China Turns Its Back On Iran’s Crude Oil

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By Tsvetana Paraskova

This year’s turbulent events in the Middle East—a major source of oil supply for the world’s largest oil importer, China—have had Beijing scrambling to salvage the Iran nuclear deal after the U.S. assassinated Tehran’s top military commander.

At the same time, China has significantly reduced its crude oil imports from Iran in recent months because of the U.S. sanctions on Iranian oil exports.

China doesn’t need Iran’s oil as much as it used to, Kenneth Rapoza writes for Forbes.

Yet, China is interested in having crude oil supplies from the Middle East uninterrupted and oil prices not too high so it can continue importing record amounts of crude oil.

So China is appealing for calm in the Middle East and says it is doing everything it can to save the Iran nuclear deal.

China, Russia, and Europe stayed in the so-called Iran nuclear deal after the United States withdrew from it and re-imposed sanctions on Iran’s oil exports.

The killing of Iran’s most powerful and visible military leader, Qassem Soleimani, forced Iran to end its pledges under the deal, but it has shown restraint and willingness to not violate its non-proliferation obligations, Geng Shuang, a spokesman for China’s foreign ministry, said at a press conference earlier this week, as carried by South China Morning Post.

“China urges the US to seek resolutions through dialogue instead of abusing force. China will continue to uphold an objective and just position and play a constructive role in safeguarding peace and security in the Gulf region of the Middle East,” China’s State Councilor and Foreign Minister Wang Yi said in a telephone call with Iran’s Foreign Minister Javad Zarif in the weekend.

The Chinese minister also spoke to his French counterpart and said in that conversation that “It is of vital importance to maintain the JCPOA under the current circumstances.”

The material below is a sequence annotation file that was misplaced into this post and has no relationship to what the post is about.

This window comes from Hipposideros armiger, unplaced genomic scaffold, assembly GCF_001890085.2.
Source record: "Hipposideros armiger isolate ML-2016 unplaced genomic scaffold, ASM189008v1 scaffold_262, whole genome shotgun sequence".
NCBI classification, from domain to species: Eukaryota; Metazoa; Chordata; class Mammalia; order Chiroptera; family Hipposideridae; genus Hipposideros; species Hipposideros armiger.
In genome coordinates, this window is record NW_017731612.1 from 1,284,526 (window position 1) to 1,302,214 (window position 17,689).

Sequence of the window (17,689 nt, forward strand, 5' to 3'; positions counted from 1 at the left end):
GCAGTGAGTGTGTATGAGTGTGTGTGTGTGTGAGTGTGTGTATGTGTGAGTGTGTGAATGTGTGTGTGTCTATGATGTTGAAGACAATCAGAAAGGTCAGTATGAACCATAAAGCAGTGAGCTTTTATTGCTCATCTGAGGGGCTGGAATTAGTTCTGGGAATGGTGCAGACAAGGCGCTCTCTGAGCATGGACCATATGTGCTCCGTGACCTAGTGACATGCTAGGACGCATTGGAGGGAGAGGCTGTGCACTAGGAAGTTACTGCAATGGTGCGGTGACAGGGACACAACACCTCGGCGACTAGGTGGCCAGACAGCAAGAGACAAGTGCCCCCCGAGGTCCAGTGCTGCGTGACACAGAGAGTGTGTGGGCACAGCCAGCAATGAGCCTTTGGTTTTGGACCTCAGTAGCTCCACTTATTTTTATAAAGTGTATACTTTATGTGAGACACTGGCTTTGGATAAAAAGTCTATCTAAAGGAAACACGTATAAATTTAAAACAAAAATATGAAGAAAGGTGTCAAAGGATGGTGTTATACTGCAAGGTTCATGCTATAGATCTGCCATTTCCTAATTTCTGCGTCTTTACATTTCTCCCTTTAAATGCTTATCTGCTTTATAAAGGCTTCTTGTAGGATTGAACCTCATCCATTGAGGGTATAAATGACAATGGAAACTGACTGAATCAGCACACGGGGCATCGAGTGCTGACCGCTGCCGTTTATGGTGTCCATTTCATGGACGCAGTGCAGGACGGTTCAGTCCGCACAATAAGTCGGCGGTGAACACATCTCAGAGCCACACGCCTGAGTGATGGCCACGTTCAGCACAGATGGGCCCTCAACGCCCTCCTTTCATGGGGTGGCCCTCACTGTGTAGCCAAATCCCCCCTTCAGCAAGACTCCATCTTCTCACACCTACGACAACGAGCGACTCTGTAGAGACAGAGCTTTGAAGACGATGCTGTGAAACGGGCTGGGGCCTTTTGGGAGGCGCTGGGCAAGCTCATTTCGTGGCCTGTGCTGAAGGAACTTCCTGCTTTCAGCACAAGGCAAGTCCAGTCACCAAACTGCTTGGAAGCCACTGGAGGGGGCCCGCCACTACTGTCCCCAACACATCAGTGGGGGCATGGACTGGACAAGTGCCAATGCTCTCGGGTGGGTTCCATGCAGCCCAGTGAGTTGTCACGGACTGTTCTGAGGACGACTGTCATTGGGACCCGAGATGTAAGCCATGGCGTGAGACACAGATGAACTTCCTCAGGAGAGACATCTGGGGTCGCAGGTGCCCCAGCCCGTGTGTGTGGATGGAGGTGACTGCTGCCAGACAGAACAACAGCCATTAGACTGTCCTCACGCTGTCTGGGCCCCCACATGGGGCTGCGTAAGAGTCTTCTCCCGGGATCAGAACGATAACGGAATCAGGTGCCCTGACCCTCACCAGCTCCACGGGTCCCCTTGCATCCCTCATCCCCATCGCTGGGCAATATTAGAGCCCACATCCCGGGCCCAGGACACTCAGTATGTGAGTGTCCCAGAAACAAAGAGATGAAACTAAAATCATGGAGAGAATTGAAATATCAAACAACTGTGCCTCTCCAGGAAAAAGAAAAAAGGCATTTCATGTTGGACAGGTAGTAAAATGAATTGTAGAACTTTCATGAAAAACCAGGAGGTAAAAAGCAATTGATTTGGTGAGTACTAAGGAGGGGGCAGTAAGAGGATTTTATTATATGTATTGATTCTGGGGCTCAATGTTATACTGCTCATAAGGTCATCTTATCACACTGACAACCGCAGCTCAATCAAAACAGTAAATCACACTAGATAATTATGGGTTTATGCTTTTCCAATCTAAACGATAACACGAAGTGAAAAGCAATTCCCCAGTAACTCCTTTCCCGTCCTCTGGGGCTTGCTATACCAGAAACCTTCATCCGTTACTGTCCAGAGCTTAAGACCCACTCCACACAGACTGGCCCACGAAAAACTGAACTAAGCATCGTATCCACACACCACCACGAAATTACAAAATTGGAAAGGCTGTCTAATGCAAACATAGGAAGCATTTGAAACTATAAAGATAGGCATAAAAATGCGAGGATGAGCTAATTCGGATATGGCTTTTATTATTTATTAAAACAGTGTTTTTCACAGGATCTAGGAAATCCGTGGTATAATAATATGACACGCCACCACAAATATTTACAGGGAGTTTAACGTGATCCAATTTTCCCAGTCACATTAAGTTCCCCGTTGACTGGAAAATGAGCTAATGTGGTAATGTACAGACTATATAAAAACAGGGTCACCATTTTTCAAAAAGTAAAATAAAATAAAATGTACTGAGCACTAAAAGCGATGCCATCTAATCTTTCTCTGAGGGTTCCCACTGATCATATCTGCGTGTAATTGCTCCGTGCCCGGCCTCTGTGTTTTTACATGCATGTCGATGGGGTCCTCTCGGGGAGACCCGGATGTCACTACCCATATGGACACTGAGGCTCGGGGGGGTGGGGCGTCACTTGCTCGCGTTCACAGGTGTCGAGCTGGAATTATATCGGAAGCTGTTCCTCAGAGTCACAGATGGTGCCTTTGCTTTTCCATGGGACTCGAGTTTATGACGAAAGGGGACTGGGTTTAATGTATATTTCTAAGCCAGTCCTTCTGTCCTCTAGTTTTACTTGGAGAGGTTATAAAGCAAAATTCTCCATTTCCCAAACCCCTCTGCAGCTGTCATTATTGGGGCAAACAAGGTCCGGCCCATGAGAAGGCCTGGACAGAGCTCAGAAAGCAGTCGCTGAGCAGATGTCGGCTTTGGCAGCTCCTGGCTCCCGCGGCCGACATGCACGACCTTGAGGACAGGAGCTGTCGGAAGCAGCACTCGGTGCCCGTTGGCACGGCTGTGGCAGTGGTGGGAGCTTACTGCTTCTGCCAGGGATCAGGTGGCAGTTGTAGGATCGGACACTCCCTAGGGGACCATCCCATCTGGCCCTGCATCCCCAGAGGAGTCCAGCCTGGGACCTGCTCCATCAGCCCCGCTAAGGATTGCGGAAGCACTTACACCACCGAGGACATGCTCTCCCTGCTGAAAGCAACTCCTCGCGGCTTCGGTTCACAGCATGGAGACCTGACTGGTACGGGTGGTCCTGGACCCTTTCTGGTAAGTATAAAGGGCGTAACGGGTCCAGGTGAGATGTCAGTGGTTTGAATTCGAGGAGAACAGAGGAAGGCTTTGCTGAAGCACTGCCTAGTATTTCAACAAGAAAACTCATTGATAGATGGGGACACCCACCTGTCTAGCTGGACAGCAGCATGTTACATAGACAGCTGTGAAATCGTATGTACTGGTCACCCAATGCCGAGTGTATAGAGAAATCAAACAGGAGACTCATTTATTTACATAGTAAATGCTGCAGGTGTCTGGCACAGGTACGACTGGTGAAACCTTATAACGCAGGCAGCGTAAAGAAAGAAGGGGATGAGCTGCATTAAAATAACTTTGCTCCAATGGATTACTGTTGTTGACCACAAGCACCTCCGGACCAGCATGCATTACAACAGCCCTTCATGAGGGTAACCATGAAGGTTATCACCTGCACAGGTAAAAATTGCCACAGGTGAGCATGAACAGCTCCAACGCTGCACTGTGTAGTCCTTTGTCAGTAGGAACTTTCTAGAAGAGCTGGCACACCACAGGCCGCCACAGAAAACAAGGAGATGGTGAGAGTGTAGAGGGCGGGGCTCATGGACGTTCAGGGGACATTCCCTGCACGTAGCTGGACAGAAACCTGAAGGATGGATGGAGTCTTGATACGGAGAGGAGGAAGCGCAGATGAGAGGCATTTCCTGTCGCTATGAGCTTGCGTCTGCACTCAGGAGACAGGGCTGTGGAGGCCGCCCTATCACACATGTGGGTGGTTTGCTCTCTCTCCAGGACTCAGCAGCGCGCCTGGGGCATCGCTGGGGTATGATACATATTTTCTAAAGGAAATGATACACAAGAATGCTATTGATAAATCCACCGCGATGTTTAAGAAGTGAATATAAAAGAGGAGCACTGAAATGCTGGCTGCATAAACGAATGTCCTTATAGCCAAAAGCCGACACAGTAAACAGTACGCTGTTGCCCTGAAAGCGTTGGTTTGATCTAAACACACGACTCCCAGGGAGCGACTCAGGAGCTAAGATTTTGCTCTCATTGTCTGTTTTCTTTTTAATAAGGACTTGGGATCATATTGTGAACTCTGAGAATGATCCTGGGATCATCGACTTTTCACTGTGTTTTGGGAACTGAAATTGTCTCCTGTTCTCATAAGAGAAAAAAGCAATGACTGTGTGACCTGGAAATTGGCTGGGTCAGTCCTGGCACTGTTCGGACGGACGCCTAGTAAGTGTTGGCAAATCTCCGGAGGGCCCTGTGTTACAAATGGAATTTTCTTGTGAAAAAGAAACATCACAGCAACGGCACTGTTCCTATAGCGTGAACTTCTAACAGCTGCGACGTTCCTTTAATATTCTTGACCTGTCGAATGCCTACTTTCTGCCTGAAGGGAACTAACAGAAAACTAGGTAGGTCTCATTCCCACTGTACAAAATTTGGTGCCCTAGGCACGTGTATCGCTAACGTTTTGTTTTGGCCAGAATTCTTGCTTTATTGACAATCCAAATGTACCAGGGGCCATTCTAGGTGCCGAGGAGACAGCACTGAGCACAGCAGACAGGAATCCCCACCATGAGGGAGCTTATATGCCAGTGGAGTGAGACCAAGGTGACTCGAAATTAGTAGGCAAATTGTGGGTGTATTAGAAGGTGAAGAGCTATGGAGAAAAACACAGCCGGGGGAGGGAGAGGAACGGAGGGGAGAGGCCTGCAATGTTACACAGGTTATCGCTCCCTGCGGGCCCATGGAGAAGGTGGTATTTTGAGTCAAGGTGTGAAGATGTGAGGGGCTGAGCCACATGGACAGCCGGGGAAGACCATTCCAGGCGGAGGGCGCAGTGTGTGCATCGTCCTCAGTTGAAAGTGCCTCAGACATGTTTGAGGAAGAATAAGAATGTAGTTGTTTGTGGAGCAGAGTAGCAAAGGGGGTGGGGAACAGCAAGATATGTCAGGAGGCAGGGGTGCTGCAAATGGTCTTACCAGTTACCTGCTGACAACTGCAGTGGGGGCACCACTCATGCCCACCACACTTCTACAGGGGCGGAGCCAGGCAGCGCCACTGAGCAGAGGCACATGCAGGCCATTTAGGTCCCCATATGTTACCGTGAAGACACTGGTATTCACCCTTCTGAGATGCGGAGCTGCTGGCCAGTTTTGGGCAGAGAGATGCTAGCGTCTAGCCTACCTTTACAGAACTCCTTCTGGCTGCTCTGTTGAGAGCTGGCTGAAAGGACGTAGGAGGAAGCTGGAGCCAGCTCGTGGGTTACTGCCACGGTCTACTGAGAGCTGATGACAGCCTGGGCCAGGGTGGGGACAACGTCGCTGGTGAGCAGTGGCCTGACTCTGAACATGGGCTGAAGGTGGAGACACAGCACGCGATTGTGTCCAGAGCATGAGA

The Iran nuclear deal, as the Joint Comprehensive Plan of Action (JCPOA) is commonly known, “is also a key pillar for peace and stability in the Middle East,” Wang Yi said.

Currently, the Middle East is anything but stable, with the U.S.-Iran standoff reaching a new high late on Tuesday after Iran fired ballistic missiles at U.S. bases in Iraq, in apparent retaliation for the killing of Soleimani.

As the world’s largest oil importer and a key buyer of Middle Eastern oil, China is interested in continuous oil flow out of the Middle East. Therefore, any threat to supply, be it at facilities or along the shipping lanes, including the most important oil chokepoint in the world, the Strait ofHormuz, could threaten China’s oil imports.

China may have cut back on Iranian oil imports, but it continues to rely on Middle Eastern oil producers for a large part of its crude oil imports.

The world’s biggest oil exporter and Iran’s bitter rival in the Middle East, Saudi Arabia, saw its crude oil sales to China surge by 76 percent year on year in October, driven by increasing demand and U.S. sanctions restricting Chinese imports of Iranian and Venezuela crude.

China’s imports from Saudi Arabia jumped to a record high in January-November, surging by 53 percent year on year, according to Chinese customs data reported by Caixin Global.

While Saudi Arabia easily beat Russia to the top spot of Chinese crude oil suppliers at the end of last year, China’s imports of Iranian oil slumped by 47 percent annually between January and November.

Despite the U.S. crackdown on Chinese tanker companies dealing with Iranian oil, China continues to import oil from the Islamic Republic, but in much smaller volumes than it used to, before the U.S. ended all waivers for all Iranian oil customers in May last year.

China’s appeals for restraint and avoiding the use of force in the Middle East align with its interest to have oil supply uninterrupted and oil prices in a relatively stable range without price spikes.

By Tsvetana Paraskova for

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